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To: boatbums

I remember back in the 1990s using Webster’s seriously flawed book The Church of Rome at the Bar of History (or whatever it was called) to help convert Protestants to the Catholic faith. It was fairly easy if they were willing to look at a few overheads. I used to type out his quotes from the Fathers and then photocopy them onto transparencies (ah, the days before LCD projectors). Then I would show them transparencies with the actual full quotes. Anti-Catholics have a nasty habit of hiding an awful lot of text in ellipses!!!

Most Protestants were shocked that a Protestant “historian” (Webster has a B.A. in history if I remember correctly) could be so dishonest.


27 posted on 05/10/2013 8:47:15 PM PDT by vladimir998
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To: ladyL; boatbums
>>THERE IS NO CHURCH GATE!!!!<<

There doesn’t need to be. The church “the bride of Christ” rules with Christ.

28 posted on 05/10/2013 8:47:46 PM PDT by CynicalBear (For I decided to know nothing among you except Jesus Christ)
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To: johngrace
I think God trumps the Catholic church even if they don’t think so.

Deut. 32:4 He is the Rock, his work is perfect: for all his ways are judgment: a God of truth and without iniquity, just and right is he.

2 Sam. 22:2 And he said, The LORD is my rock, and my fortress, and my deliverer; 3 The God of my rock; in him will I trust: he is my shield, and the horn of my salvation, my high tower, and my refuge, my saviour; thou savest me from violence.

Psalm 18:31, "And who is a rock, except our God."

Isaiah 44:8, "Is there any God besides Me, or is there any other Rock? I know of none."

29 posted on 05/10/2013 8:52:37 PM PDT by CynicalBear (For I decided to know nothing among you except Jesus Christ)
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To: boatbums

“Jesus said to them again, ‘Peace be with you. As the Father has sent me, even so I send you.’ And when he had said this, he breathed on them, and said to them, ‘Receive the Holy Spirit. If you forgive the sins of any, they are forgiven; if you retain the sins of any, they are retained.’ “


30 posted on 05/10/2013 8:53:15 PM PDT by narses
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To: boatbums; All
 photo ZZZZ.jpg

Mr Webster should stick to Fashion sense only.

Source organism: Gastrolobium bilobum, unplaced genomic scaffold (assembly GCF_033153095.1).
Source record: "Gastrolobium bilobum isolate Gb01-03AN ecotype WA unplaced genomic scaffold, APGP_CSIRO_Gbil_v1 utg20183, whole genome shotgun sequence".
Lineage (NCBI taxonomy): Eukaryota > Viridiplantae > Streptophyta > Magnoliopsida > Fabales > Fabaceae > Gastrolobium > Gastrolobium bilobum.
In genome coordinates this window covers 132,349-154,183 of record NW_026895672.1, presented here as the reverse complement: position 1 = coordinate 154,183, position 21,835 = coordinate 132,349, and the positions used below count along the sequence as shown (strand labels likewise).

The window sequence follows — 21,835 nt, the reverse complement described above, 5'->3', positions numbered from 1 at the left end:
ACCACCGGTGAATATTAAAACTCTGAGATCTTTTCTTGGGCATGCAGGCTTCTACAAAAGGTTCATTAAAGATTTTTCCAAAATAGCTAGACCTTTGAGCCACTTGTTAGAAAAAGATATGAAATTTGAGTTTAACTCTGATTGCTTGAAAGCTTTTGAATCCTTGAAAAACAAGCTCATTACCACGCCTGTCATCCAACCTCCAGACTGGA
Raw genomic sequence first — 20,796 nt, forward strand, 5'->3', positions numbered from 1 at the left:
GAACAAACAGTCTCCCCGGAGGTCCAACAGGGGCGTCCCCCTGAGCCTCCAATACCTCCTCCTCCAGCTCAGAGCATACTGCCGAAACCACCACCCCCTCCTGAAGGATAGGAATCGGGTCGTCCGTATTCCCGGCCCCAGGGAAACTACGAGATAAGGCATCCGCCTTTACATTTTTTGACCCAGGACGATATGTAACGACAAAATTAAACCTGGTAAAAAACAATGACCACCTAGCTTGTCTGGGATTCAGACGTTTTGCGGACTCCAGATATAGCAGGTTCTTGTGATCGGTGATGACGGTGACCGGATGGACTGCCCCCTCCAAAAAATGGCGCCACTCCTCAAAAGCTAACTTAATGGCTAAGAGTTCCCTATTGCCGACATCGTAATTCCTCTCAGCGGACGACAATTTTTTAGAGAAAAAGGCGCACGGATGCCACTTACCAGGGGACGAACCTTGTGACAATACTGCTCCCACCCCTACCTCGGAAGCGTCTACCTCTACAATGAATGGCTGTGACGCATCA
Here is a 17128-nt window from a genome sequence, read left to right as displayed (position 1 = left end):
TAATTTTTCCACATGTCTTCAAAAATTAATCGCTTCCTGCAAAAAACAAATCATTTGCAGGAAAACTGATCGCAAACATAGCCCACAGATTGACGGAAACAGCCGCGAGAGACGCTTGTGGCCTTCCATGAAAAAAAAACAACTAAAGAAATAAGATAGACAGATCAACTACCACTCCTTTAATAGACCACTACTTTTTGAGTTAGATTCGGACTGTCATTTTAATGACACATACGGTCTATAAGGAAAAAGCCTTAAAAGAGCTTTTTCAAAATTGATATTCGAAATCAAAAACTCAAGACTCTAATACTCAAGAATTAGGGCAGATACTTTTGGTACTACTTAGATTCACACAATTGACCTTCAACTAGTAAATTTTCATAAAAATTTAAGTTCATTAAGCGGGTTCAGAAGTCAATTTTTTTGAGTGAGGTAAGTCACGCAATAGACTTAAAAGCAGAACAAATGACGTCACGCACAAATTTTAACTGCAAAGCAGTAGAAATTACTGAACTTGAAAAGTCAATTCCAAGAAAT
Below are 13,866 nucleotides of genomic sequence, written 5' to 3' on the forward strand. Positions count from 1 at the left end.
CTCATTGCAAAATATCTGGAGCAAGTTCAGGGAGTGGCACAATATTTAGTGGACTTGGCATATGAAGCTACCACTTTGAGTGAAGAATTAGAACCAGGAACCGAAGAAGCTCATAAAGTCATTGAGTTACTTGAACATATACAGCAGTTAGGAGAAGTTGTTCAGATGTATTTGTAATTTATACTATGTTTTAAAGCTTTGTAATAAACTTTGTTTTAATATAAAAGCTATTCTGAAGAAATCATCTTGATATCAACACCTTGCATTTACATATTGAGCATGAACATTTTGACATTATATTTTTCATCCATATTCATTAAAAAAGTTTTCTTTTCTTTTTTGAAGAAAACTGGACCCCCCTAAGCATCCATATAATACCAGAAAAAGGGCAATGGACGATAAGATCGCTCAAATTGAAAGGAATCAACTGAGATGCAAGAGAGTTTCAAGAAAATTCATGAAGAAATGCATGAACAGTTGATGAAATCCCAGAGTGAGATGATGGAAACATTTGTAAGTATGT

31 posted on 05/10/2013 8:53:21 PM PDT by johngrace (I am a 1 John 4! Christian- declared at every Sunday Mass , Divine Mercy and Rosary prayers!)
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To: CynicalBear; johngrace

Tell us about Easter and Christmas again Pope CB, go ahead. And that whole “all churches are corrupt” thing.


32 posted on 05/10/2013 8:54:15 PM PDT by narses
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To: Salvation

John 6 does not use the same word for flesh or body that Jesus used in the Last Supper.

John 6 is NOT talking about the eucharist.

Word for *flesh* in:
John 6:51, 52, 53, 54, 55, 56
http://bible.cc/john/6-51.htm
John 6:63
http://biblos.com/john/6-63.htm
The word for *flesh* is the same in BOTH verses.
http://biblesuite.com/greek/4561.htm
sarx: flesh
Short Definition: flesh, body
Definition: flesh, body, human nature, materiality; kindred.
It is the exact same word used in Galatians 5 and Romans 8. There is also much more commentary at this link:http://biblesuite.com/greek/4561.htm
which I would post but would show up in HTML and mess up a simple post.
***************************************************************
However, it is NOT the same word as used in the Last Supper....
Matthew Mark 14:22, Luke 22:19, Matthew 26:26, 1 Corinthians 11:24, 27, 29
soma: a body
Short Definition: body, flesh
Definition: body, flesh; the body of the Church.
There is also a more in depth analysis of the word *soma* at this link: http://biblesuite.com/greek/4983.htm


33 posted on 05/10/2013 8:56:59 PM PDT by metmom (For freedom Christ has set us free; stand firm therefore & do not submit again to a yoke of slavery)
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To: narses; boatbums; Old Sarge; NorthernCrunchyCon; UMCRevMom@aol.com; Finatic; fellowpatriot; ...
This guy ought to relax.

Lots of today's best Protestants are Catholics. It's sort of like having a Mother who's a bit of a family outcast and living in an overly ornate house in a bad neighborhood and has notions with which you are presently in strong disagreement.